Earthquakes, unlike volcanic eruptions or floods, are very difficult to predict. It happens suddenly and leaves a huge huge toll behind. However, the technology to protect people from the damage caused by earthquakes is getting better.
California has installed an earthquake warning system that will send out alerts for seismic events. The state has launched the system on the 30th anniversary of the Loma Prieta. In this particular calamity, the tremors from the Santa Cruz mountains took around 35 seconds to reach the northern edge of San Fransisco. It is expected to warn people in advance so they may rush to an open area.
The system is called ShakeAlert and will send out messages using the MyShakeapp, which is available on both iOS and Android. It will work in a similar way to AMBER alerts that are issued for missing persons in the US.
California was hit by a 4.5 on Modified Mercalli Intensity scale earthquake, which hit central California at 4.7.
The alerts will take around one to two seconds to spread out to smartphones. The MyShakeApp will ring an alarm on phones when indoor shaking is expected. These alerts will be set at 4 on the Mercalli scale, which can lead to the clanking of dishes on the upper floors of a building.
"Nothing can replace families having a plan for earthquakes and other emergencies. And we know the Big One might be right around the corner. I encourage every Californian to download this app and ensure your family is earthquake ready," California Governor Gavin Newsom said in a statement.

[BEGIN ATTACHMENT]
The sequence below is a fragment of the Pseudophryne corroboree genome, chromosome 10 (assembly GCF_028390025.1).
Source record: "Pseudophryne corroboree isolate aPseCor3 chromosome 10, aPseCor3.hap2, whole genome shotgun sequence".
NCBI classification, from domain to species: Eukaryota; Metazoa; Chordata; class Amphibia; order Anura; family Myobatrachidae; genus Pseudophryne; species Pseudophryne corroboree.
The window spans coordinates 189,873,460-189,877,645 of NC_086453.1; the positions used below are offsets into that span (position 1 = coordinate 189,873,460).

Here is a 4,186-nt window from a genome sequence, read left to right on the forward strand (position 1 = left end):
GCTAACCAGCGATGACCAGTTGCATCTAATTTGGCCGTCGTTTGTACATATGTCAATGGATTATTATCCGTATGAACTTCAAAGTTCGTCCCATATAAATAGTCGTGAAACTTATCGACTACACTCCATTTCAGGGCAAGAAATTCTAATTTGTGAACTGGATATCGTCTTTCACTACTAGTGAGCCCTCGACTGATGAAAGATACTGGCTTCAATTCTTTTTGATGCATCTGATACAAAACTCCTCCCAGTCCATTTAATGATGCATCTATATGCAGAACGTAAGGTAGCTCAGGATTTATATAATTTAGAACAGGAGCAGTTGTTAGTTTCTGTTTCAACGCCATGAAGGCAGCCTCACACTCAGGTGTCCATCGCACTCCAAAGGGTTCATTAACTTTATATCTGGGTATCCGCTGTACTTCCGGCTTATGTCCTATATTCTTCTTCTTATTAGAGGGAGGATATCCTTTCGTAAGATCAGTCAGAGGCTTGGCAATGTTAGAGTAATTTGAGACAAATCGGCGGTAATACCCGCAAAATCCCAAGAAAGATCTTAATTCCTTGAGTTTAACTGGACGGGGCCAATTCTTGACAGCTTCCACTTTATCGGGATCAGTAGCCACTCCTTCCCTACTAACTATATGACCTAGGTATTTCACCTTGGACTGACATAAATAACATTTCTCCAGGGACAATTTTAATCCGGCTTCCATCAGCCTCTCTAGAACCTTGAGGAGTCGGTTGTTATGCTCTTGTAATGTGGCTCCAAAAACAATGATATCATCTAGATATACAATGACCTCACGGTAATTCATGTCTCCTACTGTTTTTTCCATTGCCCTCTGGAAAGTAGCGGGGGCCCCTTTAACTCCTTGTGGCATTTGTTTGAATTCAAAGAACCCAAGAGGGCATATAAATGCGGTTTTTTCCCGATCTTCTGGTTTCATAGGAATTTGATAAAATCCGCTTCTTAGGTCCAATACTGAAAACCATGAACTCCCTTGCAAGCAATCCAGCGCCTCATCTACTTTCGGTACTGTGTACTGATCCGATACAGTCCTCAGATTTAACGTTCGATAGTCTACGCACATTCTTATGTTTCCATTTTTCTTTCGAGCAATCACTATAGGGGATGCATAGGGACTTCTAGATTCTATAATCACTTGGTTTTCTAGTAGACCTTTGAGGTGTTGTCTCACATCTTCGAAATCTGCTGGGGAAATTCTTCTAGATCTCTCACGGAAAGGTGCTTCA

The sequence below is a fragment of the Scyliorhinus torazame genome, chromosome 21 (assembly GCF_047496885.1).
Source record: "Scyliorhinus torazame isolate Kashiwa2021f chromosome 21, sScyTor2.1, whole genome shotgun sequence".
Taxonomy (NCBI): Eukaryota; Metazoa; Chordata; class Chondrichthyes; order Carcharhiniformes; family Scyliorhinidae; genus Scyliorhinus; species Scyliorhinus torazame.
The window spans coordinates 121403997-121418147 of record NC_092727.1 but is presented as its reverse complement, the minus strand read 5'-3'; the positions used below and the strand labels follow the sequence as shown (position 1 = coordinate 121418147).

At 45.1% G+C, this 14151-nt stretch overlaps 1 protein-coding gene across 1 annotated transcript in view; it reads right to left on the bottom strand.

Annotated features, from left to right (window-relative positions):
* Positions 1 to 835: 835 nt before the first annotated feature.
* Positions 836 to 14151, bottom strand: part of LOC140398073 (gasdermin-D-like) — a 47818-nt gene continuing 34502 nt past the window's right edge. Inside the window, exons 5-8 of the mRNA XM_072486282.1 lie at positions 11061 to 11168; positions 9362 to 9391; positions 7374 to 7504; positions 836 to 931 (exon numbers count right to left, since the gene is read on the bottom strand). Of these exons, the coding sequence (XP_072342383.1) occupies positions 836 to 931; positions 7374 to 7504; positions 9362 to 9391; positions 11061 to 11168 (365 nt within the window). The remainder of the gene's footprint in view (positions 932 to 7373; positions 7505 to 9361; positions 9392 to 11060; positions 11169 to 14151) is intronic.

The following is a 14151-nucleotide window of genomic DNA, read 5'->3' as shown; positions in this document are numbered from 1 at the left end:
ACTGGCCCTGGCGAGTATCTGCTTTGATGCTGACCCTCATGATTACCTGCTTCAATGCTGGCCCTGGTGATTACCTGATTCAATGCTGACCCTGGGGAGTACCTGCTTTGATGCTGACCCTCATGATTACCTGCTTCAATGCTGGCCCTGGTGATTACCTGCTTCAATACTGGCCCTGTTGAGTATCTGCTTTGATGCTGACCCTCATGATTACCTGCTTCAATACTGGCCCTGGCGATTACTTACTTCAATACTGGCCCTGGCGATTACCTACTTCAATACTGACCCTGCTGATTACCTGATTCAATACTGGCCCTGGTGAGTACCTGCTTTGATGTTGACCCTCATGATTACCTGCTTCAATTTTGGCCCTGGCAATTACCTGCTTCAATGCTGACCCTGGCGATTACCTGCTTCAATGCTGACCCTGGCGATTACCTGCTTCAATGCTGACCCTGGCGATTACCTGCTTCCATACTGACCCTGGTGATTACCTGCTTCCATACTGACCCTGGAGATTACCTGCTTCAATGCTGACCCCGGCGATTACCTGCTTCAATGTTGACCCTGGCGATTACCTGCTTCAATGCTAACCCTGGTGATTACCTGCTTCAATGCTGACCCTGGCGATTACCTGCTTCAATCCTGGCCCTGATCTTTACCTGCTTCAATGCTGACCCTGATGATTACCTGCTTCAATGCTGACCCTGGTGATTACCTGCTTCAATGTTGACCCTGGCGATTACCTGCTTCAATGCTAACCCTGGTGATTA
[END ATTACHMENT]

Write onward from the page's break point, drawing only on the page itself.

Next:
The office of Emergency Services of California has spent around $8.5 million on the design of the system and promotion of the app, which is targeted at four million Californians. Hundreds of sensors will be installed throughout the state to ensure accurate and timely warnings of earthquakes.
In 1989, when the most destructive earthquake hit California, there was no way to prepare the residents for the natural calamity. However, with the unveiling of the app on Thursday, millions of people will get precious seconds to prepare themselves.
An earthquake of similar intensity could give perhaps 20 seconds of warning to the Marina District in San Francisco that was slammed by major fires, deaths and apartment collapses. Besides, the former site of Candlestick Park would get about 15 seconds of warning. Being closer to the epicenter, San Jose may have only a few seconds. However, for Santa Cruz residents, a warning sign was ruled out.